No second thoughts, says Alastair Cook, as he faces final curtain

Alastair Cook has insisted there will be no second thoughts or dramatic recalls following his decision to retire.

Cook may be just 33 years old and committed to continuing his career with Essex, where he today confirmed a three-year contract extension, but he maintains that, whatever happens in the future, he will not be persuaded back to Test cricket.

Asked how he would reply if, during next summer's Ashes, England desperately required an opener and he had been scoring heavily in the County Championship for Essex, Cook was adamant he would stick to his decision.

"No, I'm retiring and that's it," he said. "It is final. I have done my bit."

Cook had previously admitted that it did "briefly" cross his mind to ask for a winter off in an effort to rediscover "that edge" he felt his game had lost. But, having reflected on the idea, he concluded that it "has gone" for good, even though he accepted there may be a period of "mourning" for his lost career in the coming months.

"If I had six months off and then came back, I don't think that edge would be there," he said. "It has kind of gone. When you know [it's time to retire, you know].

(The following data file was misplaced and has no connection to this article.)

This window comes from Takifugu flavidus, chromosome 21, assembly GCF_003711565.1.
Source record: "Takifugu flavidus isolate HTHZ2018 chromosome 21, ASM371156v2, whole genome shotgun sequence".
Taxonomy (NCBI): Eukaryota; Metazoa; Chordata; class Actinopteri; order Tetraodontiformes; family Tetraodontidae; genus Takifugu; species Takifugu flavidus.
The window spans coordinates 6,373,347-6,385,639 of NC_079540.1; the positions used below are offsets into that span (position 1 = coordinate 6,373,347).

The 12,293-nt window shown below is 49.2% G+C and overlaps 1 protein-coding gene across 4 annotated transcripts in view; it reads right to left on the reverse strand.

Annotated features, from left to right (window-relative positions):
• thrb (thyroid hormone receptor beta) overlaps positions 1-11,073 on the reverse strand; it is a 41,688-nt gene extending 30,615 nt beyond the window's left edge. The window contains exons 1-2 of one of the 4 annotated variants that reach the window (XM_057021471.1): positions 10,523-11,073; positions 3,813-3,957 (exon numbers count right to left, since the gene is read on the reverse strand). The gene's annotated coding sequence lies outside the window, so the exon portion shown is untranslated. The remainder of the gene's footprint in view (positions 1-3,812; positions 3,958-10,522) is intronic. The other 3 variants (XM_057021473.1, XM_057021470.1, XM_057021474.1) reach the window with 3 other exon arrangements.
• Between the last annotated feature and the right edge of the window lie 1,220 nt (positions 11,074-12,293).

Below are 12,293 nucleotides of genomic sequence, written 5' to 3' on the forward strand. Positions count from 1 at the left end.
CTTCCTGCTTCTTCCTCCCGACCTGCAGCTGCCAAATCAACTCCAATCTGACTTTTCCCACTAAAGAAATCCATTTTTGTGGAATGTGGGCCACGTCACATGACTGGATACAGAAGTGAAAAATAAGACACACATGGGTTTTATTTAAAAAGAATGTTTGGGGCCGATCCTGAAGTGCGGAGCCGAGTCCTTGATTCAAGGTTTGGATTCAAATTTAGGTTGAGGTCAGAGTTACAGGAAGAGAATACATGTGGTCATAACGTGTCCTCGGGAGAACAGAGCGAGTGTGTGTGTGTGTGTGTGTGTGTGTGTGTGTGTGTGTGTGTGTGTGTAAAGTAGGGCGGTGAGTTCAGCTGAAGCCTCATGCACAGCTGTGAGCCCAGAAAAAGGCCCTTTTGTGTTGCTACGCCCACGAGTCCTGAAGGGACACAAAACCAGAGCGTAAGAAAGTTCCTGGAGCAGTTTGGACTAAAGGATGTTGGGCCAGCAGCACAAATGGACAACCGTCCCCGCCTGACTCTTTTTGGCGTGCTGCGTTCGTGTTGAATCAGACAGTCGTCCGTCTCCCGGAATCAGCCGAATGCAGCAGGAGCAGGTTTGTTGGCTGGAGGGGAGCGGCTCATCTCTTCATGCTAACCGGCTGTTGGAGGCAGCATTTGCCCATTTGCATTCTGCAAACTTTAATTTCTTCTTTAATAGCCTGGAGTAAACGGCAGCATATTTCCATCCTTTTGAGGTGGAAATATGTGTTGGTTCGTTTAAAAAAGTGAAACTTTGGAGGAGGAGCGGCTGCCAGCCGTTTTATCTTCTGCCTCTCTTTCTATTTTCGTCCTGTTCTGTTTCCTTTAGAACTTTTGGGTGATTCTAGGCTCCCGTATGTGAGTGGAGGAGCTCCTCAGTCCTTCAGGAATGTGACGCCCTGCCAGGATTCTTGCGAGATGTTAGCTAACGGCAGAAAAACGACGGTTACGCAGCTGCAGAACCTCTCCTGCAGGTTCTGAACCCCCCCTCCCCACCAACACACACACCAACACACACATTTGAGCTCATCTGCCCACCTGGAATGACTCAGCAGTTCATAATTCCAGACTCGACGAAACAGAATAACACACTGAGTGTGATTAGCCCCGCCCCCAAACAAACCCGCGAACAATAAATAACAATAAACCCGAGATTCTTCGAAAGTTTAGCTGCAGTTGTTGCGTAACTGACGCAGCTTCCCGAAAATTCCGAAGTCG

"There is going to be a transition, a period, of course there is. There are going to be times when you get that mourning and stuff like that, and that transition has to take place and you accept it, whether that is today or in two years.

"I think having the opportunity to play for Essex over the next couple of years will help that a lot. I'll always have that luxury of knowing the [family] farm is there, too, and that takes the pressure off me."

While he admitted there were aspects of the game he would miss, he described himself as "content in what I had achieved".

"I'm going to miss the buzz," he said. "When there's a tight game; like when Edgbaston's rocking. I'll sit there with jealousy watching other people play for England.

"But I'm very content with what I've achieved. When you look at where I'll end up in terms of runs scored, it would be very arrogant to say I'd expected to get up there. It's gone better than I could ever have imagined. That's why I can safely say I'm retiring sad in one way, but also so content in what I have achieved. It makes it a lot easier."

The imminent arrival of Cook's third child, due at the start of next week, could cause him a potential clash of priorities as he gets himself geared up for his 161st and final appearance. Cook, however, joked that his wife Alice was braced to it alone if she goes into labour at 9am on Friday morning.

"She might have to do it by herself I think," Cook said with a smile. "We have spoken about it. If it comes then, I'll meet it later on.

"Ideally it will come after the match or, even better, after I've scored a hundred. And then it would come when India are about to bat and I won't have to field. That would be ideal. Then I could come back and have another bat in the second innings. But I doubt that will happen."